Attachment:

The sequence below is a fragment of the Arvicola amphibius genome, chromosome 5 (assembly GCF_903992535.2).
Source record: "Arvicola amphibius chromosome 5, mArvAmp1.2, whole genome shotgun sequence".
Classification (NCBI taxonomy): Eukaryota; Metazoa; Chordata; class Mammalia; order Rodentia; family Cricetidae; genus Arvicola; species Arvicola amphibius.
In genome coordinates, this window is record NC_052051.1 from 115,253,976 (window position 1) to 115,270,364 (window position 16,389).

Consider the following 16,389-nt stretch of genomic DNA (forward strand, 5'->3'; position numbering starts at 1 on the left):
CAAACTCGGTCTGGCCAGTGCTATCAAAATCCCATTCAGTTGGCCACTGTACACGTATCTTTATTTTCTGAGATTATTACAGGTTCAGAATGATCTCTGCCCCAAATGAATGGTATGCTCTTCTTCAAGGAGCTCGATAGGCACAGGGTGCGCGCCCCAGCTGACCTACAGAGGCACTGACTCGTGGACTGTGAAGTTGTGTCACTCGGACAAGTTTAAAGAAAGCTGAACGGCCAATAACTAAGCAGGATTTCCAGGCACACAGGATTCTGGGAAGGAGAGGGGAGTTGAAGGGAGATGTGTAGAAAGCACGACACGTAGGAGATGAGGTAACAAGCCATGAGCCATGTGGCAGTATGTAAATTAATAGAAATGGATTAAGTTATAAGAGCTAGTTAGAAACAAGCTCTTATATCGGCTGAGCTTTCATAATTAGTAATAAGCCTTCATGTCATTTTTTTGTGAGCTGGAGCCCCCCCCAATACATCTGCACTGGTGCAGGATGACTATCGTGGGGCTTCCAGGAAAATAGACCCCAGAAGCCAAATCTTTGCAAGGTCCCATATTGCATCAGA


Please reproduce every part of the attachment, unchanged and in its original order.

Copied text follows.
The sequence below is a fragment of the Arvicola amphibius genome, chromosome 5 (assembly GCF_903992535.2).
Source record: "Arvicola amphibius chromosome 5, mArvAmp1.2, whole genome shotgun sequence".
Classification (NCBI taxonomy): Eukaryota; Metazoa; Chordata; class Mammalia; order Rodentia; family Cricetidae; genus Arvicola; species Arvicola amphibius.
In genome coordinates, this window is record NC_052051.1 from 115,253,976 (window position 1) to 115,270,364 (window position 16,389).

Consider the following 16,389-nt stretch of genomic DNA (forward strand, 5'->3'; position numbering starts at 1 on the left):
CAAACTCGGTCTGGCCAGTGCTATCAAAATCCCATTCAGTTGGCCACTGTACACGTATCTTTATTTTCTGAGATTATTACAGGTTCAGAATGATCTCTGCCCCAAATGAATGGTATGCTCTTCTTCAAGGAGCTCGATAGGCACAGGGTGCGCGCCCCAGCTGACCTACAGAGGCACTGACTCGTGGACTGTGAAGTTGTGTCACTCGGACAAGTTTAAAGAAAGCTGAACGGCCAATAACTAAGCAGGATTTCCAGGCACACAGGATTCTGGGAAGGAGAGGGGAGTTGAAGGGAGATGTGTAGAAAGCACGACACGTAGGAGATGAGGTAACAAGCCATGAGCCATGTGGCAGTATGTAAATTAATAGAAATGGATTAAGTTATAAGAGCTAGTTAGAAACAAGCTCTTATATCGGCTGAGCTTTCATAATTAGTAATAAGCCTTCATGTCATTTTTTTGTGAGCTGGAGCCCCCCCCAATACATCTGCACTGGTGCAGGATGACTATCGTGGGGCTTCCAGGAAAATAGACCCCAGAAGCCAAATCTTTGCAAGGTCCCATATTGCATCAGA